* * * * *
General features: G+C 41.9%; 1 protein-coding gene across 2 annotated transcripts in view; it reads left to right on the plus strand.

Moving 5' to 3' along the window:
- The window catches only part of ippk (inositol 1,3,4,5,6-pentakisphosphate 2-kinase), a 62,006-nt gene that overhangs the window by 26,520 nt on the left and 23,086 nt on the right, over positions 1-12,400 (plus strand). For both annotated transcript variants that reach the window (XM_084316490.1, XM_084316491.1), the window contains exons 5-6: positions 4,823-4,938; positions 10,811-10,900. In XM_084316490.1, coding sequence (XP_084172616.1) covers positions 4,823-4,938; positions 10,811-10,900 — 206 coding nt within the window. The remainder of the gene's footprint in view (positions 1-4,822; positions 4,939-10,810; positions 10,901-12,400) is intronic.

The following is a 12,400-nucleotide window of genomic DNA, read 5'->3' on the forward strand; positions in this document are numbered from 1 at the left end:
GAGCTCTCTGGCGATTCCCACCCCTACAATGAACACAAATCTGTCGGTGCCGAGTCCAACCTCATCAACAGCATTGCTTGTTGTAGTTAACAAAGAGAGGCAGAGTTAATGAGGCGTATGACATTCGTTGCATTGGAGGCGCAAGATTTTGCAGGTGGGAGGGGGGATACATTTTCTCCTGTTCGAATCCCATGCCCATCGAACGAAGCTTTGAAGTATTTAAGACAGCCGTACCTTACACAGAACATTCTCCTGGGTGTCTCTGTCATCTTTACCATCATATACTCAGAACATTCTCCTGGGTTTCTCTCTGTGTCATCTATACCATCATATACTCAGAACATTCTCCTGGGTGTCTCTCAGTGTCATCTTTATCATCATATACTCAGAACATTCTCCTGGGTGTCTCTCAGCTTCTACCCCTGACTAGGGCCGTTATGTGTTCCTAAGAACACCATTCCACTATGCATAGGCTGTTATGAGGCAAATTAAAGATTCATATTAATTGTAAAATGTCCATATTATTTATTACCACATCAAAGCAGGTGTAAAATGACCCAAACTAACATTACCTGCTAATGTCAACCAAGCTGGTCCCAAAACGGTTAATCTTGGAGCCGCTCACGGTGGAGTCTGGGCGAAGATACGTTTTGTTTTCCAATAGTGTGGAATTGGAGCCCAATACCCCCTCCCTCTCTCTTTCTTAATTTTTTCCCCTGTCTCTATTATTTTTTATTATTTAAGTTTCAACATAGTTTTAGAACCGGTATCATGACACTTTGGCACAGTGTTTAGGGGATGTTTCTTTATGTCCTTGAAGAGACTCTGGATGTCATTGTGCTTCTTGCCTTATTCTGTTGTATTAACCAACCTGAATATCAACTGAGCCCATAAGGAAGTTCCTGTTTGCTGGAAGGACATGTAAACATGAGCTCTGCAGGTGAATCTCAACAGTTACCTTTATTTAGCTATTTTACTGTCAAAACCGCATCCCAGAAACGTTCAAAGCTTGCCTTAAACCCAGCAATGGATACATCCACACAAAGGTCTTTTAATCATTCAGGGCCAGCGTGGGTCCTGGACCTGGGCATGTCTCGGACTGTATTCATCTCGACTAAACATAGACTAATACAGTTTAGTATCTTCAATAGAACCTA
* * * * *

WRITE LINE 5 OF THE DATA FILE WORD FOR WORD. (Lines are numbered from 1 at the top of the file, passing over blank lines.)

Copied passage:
GAGCTCTCTGGCGATTCCCACCCCTACAATGAACACAAATCTGTCGGTGCCGAGTCCAACCTCATCAACAGCATTGCTTGTTGTAGTTAACAAAGAGAGGCAGAGTTAATGAGGCGTATGACATTCGTTGCATTGGAGGCGCAAGATTTTGCAGGTGGGAGGGGGGATACATTTTCTCCTGTTCGAATCCCATGCCCATCGAACGAAGCTTTGAAGTATTTAAGACAGCCGTACCTTACACAGAACATTCTCCTGGGTGTCTCTGTCATCTTTACCATCATATACTCAGAACATTCTCCTGGGTTTCTCTCTGTGTCATCTATACCATCATATACTCAGAACATTCTCCTGGGTGTCTCTCAGTGTCATCTTTATCATCATATACTCAGAACATTCTCCTGGGTGTCTCTCAGCTTCTACCCCTGACTAGGGCCGTTATGTGTTCCTAAGAACACCATTCCACTATGCATAGGCTGTTATGAGGCAAATTAAAGATTCATATTAATTGTAAAATGTCCATATTATTTATTACCACATCAAAGCAGGTGTAAAATGACCCAAACTAACATTACCTGCTAATGTCAACCAAGCTGGTCCCAAAACGGTTAATCTTGGAGCCGCTCACGGTGGAGTCTGGGCGAAGATACGTTTTGTTTTCCAATAGTGTGGAATTGGAGCCCAATACCCCCTCCCTCTCTCTTTCTTAATTTTTTCCCCTGTCTCTATTATTTTTTATTATTTAAGTTTCAACATAGTTTTAGAACCGGTATCATGACACTTTGGCACAGTGTTTAGGGGATGTTTCTTTATGTCCTTGAAGAGACTCTGGATGTCATTGTGCTTCTTGCCTTATTCTGTTGTATTAACCAACCTGAATATCAACTGAGCCCATAAGGAAGTTCCTGTTTGCTGGAAGGACATGTAAACATGAGCTCTGCAGGTGAATCTCAACAGTTACCTTTATTTAGCTATTTTACTGTCAAAACCGCATCCCAGAAACGTTCAAAGCTTGCCTTAAACCCAGCAATGGATACATCCACACAAAGGTCTTTTAATCATTCAGGGCCAGCGTGGGTCCTGGACCTGGGCATGTCTCGGACTGTATTCATCTCGACTAAACATAGACTAATACAGTTTAGTATCTTCAATAGAACCTA